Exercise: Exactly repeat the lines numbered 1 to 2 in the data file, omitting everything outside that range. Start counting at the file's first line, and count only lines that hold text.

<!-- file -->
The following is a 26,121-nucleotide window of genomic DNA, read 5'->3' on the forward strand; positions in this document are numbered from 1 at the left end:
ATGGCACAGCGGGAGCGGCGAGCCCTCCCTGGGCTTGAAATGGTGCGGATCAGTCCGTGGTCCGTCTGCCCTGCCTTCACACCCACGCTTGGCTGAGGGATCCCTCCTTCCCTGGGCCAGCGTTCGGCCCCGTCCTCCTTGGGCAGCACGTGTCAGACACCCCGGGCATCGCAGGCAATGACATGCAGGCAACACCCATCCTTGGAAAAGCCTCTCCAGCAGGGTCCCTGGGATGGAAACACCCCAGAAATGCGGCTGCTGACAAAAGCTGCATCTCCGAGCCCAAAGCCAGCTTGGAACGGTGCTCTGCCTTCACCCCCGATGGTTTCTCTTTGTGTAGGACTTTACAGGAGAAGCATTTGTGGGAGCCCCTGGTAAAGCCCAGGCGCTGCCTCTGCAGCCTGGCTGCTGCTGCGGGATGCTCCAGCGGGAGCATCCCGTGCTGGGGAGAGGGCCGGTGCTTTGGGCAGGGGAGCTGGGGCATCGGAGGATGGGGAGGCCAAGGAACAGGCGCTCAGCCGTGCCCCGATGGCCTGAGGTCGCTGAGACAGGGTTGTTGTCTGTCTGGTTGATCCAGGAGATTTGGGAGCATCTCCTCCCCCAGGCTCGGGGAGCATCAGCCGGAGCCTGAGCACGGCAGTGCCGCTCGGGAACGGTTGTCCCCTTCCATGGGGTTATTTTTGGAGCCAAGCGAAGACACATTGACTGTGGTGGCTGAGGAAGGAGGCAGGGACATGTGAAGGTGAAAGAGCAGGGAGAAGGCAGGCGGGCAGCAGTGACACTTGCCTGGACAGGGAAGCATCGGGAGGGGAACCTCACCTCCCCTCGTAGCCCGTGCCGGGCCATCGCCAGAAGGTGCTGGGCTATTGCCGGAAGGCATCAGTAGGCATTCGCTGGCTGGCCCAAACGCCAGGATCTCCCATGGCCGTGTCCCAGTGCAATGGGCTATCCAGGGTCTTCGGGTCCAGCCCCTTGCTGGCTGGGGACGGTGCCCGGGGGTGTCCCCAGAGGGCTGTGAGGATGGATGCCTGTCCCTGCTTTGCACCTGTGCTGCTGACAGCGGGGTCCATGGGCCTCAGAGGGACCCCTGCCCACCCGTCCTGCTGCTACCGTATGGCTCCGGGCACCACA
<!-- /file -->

The following is a 26,121-nucleotide window of genomic DNA, read 5'->3' on the forward strand; positions in this document are numbered from 1 at the left end:
ATGGCACAGCGGGAGCGGCGAGCCCTCCCTGGGCTTGAAATGGTGCGGATCAGTCCGTGGTCCGTCTGCCCTGCCTTCACACCCACGCTTGGCTGAGGGATCCCTCCTTCCCTGGGCCAGCGTTCGGCCCCGTCCTCCTTGGGCAGCACGTGTCAGACACCCCGGGCATCGCAGGCAATGACATGCAGGCAACACCCATCCTTGGAAAAGCCTCTCCAGCAGGGTCCCTGGGATGGAAACACCCCAGAAATGCGGCTGCTGACAAAAGCTGCATCTCCGAGCCCAAAGCCAGCTTGGAACGGTGCTCTGCCTTCACCCCCGATGGTTTCTCTTTGTGTAGGACTTTACAGGAGAAGCATTTGTGGGAGCCCCTGGTAAAGCCCAGGCGCTGCCTCTGCAGCCTGGCTGCTGCTGCGGGATGCTCCAGCGGGAGCATCCCGTGCTGGGGAGAGGGCCGGTGCTTTGGGCAGGGGAGCTGGGGCATCGGAGGATGGGGAGGCCAAGGAACAGGCGCTCAGCCGTGCCCCGATGGCCTGAGGTCGCTGAGACAGGGTTGTTGTCTGTCTGGTTGATCCAGGAGATTTGGGAGCATCTCCTCCCCCAGGCTCGGGGAGCATCAGCCGGAGCCTGAGCACGGCAGTGCCGCTCGGGAACGGTTGTCCCCTTCCATGGGGTTATTTTTGGAGCCAAGCGAAGACACATTGACTGTGGTGGCTGAGGAAGGAGGCAGGGACATGTGAAGGTGAAAGAGCAGGGAGAAGGCAGGCGGGCAGCAGTGACACTTGCCTGGACAGGGAAGCATCGGGAGGGGAACCTCACCTCCCCTCGTAGCCCGTGCCGGGCCATCGCCAGAAGGTGCTGGGCTATTGCCGGAAGGCATCAGTAGGCATTCGCTGGCTGGCCCAAACGCCAGGATCTCCCATGGCCGTGTCCCAGTGCAATGGGCTATCCAGGGTCTTCGGGTCCAGCCCCTTGCTGGCTGGGGACGGTGCCCGGGGGTGTCCCCAGAGGGCTGTGAGGATGGATGCCTGTCCCTGCTTTGCACCTGTGCTGCTGACAGCGGGGTCCATGGGCCTCAGAGGGACCCCTGCCCACCCGTCCTGCTGCTACCGTATGGCTCCGGGCACCACA